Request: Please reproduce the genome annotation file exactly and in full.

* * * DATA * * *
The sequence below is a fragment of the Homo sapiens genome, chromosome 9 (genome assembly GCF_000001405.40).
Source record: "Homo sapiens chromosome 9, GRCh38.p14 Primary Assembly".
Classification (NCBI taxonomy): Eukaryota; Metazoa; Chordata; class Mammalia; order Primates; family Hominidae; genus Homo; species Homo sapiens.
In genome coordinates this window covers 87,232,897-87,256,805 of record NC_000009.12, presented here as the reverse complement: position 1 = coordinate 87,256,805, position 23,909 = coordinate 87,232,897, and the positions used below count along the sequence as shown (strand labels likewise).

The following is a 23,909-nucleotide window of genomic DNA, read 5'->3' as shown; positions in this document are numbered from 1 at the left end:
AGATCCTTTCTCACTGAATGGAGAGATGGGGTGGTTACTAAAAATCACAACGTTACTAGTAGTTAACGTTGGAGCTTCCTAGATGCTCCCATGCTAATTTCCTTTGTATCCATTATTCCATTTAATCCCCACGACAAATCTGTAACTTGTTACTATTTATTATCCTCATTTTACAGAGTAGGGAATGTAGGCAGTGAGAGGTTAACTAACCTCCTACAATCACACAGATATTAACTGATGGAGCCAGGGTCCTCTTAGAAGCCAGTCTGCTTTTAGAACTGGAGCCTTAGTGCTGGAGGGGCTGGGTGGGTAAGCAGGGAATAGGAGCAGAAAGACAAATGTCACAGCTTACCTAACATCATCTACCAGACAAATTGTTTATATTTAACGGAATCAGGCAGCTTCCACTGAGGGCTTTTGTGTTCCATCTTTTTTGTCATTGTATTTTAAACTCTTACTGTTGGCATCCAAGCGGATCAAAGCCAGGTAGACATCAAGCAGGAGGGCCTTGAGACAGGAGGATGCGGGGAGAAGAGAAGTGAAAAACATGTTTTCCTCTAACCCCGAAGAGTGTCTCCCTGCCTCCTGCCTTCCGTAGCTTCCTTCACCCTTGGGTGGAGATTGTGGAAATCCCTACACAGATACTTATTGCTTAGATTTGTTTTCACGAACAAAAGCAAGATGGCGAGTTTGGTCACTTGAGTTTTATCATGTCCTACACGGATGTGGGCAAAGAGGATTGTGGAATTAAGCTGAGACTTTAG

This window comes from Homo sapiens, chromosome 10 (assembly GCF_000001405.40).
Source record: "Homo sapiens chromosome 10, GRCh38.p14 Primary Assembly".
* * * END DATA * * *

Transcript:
The sequence below is a fragment of the Homo sapiens genome, chromosome 9 (genome assembly GCF_000001405.40).
Source record: "Homo sapiens chromosome 9, GRCh38.p14 Primary Assembly".
Classification (NCBI taxonomy): Eukaryota; Metazoa; Chordata; class Mammalia; order Primates; family Hominidae; genus Homo; species Homo sapiens.
In genome coordinates this window covers 87,232,897-87,256,805 of record NC_000009.12, presented here as the reverse complement: position 1 = coordinate 87,256,805, position 23,909 = coordinate 87,232,897, and the positions used below count along the sequence as shown (strand labels likewise).

The following is a 23,909-nucleotide window of genomic DNA, read 5'->3' as shown; positions in this document are numbered from 1 at the left end:
AGATCCTTTCTCACTGAATGGAGAGATGGGGTGGTTACTAAAAATCACAACGTTACTAGTAGTTAACGTTGGAGCTTCCTAGATGCTCCCATGCTAATTTCCTTTGTATCCATTATTCCATTTAATCCCCACGACAAATCTGTAACTTGTTACTATTTATTATCCTCATTTTACAGAGTAGGGAATGTAGGCAGTGAGAGGTTAACTAACCTCCTACAATCACACAGATATTAACTGATGGAGCCAGGGTCCTCTTAGAAGCCAGTCTGCTTTTAGAACTGGAGCCTTAGTGCTGGAGGGGCTGGGTGGGTAAGCAGGGAATAGGAGCAGAAAGACAAATGTCACAGCTTACCTAACATCATCTACCAGACAAATTGTTTATATTTAACGGAATCAGGCAGCTTCCACTGAGGGCTTTTGTGTTCCATCTTTTTTGTCATTGTATTTTAAACTCTTACTGTTGGCATCCAAGCGGATCAAAGCCAGGTAGACATCAAGCAGGAGGGCCTTGAGACAGGAGGATGCGGGGAGAAGAGAAGTGAAAAACATGTTTTCCTCTAACCCCGAAGAGTGTCTCCCTGCCTCCTGCCTTCCGTAGCTTCCTTCACCCTTGGGTGGAGATTGTGGAAATCCCTACACAGATACTTATTGCTTAGATTTGTTTTCACGAACAAAAGCAAGATGGCGAGTTTGGTCACTTGAGTTTTATCATGTCCTACACGGATGTGGGCAAAGAGGATTGTGGAATTAAGCTGAGACTTTAG

This window comes from Homo sapiens, chromosome 10 (assembly GCF_000001405.40).
Source record: "Homo sapiens chromosome 10, GRCh38.p14 Primary Assembly".